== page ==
Dermatographia (Dermatographism)


Dermatographia is a condition in which lightly scratching your skin causes raised, inflamed lines or welts. These marks tend to go away in less than 30 minutes. The condition is also known as dermatographism and skin writing.

The cause of dermatographia is unknown, but it may be related to an infection, emotional upset or a medicine you're taking.

Dermatographia is harmless. Most people who have this condition don't need treatment. If your symptoms bother you, talk with your health care provider, who might prescribe an allergy medicine.

Scratched skin showing the raised lines or welts of someone with dermatographia.


Symptoms of dermatographia may include:

  • Raised, inflamed lines where you scratched.
  • Welts from friction.
  • Swelling.
  • Itching.

The symptoms may occur within a few minutes of the skin being rubbed or scratched. They tend to go away within 30 minutes. Rarely, the skin symptoms develop more slowly and lasts several hours to days. The condition itself can last for months or years.

When to see a doctor

See your health care provider if your symptoms bother you.


The exact cause of dermatographia isn't clear. It may be an allergic reaction, though no specific allergen has been found.

Simple things may cause symptoms of dermatographia. For example, rubbing from your clothes or bedsheets may irritate your skin. In some people, the symptoms are preceded by an infection, emotional stress, vibration, cold exposure or taking a medicine.

Risk factors

Dermatographia can occur at any age. It tends to be more common in teens and young adults. If you have other skin conditions, you may be at greater risk. One such condition is atopic dermatitis (eczema).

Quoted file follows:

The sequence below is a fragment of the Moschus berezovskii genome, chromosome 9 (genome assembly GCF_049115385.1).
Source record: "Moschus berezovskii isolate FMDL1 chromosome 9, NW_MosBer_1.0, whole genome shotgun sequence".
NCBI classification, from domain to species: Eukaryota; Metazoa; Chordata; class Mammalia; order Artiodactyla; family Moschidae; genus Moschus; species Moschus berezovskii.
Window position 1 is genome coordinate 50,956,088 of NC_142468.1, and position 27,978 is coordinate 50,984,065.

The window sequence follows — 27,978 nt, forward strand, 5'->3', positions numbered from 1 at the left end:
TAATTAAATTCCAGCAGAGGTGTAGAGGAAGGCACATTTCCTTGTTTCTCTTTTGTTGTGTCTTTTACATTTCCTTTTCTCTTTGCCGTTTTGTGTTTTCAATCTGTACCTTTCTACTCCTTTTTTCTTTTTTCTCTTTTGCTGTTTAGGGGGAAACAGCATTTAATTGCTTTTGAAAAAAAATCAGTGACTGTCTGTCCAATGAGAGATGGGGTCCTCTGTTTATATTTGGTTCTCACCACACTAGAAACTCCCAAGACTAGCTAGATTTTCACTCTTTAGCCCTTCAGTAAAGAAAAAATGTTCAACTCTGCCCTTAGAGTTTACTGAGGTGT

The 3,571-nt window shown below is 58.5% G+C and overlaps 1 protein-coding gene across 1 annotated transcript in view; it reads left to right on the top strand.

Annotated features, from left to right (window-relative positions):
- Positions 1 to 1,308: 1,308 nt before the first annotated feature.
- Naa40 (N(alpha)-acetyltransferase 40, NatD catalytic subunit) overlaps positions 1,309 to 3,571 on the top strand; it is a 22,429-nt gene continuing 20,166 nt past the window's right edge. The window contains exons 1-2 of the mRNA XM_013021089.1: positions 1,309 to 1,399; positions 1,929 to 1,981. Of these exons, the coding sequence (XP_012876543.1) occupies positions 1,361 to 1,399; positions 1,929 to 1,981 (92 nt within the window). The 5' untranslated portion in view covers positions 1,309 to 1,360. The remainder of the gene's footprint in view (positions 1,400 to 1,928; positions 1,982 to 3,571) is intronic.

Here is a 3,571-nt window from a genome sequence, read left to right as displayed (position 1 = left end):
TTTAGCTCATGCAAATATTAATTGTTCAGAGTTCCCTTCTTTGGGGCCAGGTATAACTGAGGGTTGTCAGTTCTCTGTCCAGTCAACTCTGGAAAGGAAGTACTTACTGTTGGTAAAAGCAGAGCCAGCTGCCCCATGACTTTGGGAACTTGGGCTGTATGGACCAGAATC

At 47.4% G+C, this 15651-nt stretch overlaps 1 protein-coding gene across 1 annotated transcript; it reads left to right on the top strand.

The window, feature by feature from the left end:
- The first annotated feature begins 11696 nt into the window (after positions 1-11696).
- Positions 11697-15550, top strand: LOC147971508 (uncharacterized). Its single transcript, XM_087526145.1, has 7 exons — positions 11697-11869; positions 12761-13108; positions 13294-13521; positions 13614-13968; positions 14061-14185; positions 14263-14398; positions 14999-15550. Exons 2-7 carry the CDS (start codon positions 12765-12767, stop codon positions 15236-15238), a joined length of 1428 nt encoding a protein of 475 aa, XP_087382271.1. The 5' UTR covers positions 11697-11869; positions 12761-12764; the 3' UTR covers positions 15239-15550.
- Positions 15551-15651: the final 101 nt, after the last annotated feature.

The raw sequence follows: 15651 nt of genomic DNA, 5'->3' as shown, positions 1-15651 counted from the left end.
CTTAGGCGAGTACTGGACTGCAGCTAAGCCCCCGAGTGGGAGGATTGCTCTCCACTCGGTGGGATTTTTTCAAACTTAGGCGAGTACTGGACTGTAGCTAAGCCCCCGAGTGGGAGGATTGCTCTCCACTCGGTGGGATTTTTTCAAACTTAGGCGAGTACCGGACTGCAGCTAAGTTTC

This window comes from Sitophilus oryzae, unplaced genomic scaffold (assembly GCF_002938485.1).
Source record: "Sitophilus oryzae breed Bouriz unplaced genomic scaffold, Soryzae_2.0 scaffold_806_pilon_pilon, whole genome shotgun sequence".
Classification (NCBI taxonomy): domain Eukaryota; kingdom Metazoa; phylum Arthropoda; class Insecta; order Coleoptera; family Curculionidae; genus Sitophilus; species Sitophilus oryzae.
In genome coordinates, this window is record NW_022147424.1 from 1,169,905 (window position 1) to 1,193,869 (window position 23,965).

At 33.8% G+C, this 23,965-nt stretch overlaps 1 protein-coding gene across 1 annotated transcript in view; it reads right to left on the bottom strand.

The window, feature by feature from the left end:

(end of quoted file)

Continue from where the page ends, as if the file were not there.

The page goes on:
Try these tips to reduce discomfort and prevent the symptoms of dermatographia:

  • Treat skin gently. Use a mild soap or nonsoap cleanser and pat skin dry. Wear things made of cloth that doesn't itch. Use warm water when you take a bath or shower.
  • Don't scratch your skin. Try not to scratch. This is a good tip for any skin condition.
  • Keep your skin moisturized. Use creams, lotions or ointments daily. Creams and ointments are thicker and tend to work better than lotions do. Apply your skin product while your skin is still damp from washing. Use it again during the day as needed.


To test if you have dermatographia, your health care provider may draw a tongue depressor across the skin of your arm or back. If a raised line or a welt appears within a few minutes, you likely have the condition.


Treatment for dermatographia often isn't needed, as symptoms tend to clear up on their own. But if your symptoms are bad or bother you, your health care provider may suggest a mild antihistamine medicine taken by mouth. These are sold at drugstores. First try a type doesn't cause drowsiness, such as fexofenadine (Allegra), loratadine (Alavert, Claritin, others) or cetirizine. If none of these help, your health care provider may prescribe a stronger medicine for use at bedtime. An example is doxepin.

Preparing for an appointment

You're likely to start by seeing your primary care provider. Or you may be referred to a doctor who specializes in skin conditions. This type of doctor is called a dermatologist. Or you might need to see a doctor who specializes in allergies. This type of doctor is called an allergist.

Here's some information to help you prepare for your appointment.

What you can do

At the time you make the appointment, ask if you need to do anything. For example, you may be asked to stop taking your antihistamine pill for a few days before your appointment.

You may also want to:

  • List your symptoms, including any that seem unrelated to your skin symptoms.
  • List key personal information, including any major stresses or recent life changes.
  • List all medicines, vitamins or supplements you're taking.

What to expect from your doctor

Your health care provider is likely to ask you a few questions, including:

  • When did you begin experiencing symptoms?
  • Were you sick right before your symptoms started?
  • Did you start taking a new medicine right before your symptoms started?
  • Have your symptoms been nonstop? Or do they come and go?
  • How bad are your symptoms?
  • Do your symptoms get in the way of your daily activities?
  • Do you have allergies? If so, what are you allergic to?
  • Do you have dry skin or any other skin conditions?
  • Does anything improve your symptoms?
  • Does anything make your symptoms worse?

Content From Mayo Clinic Updated: 02/03/2023
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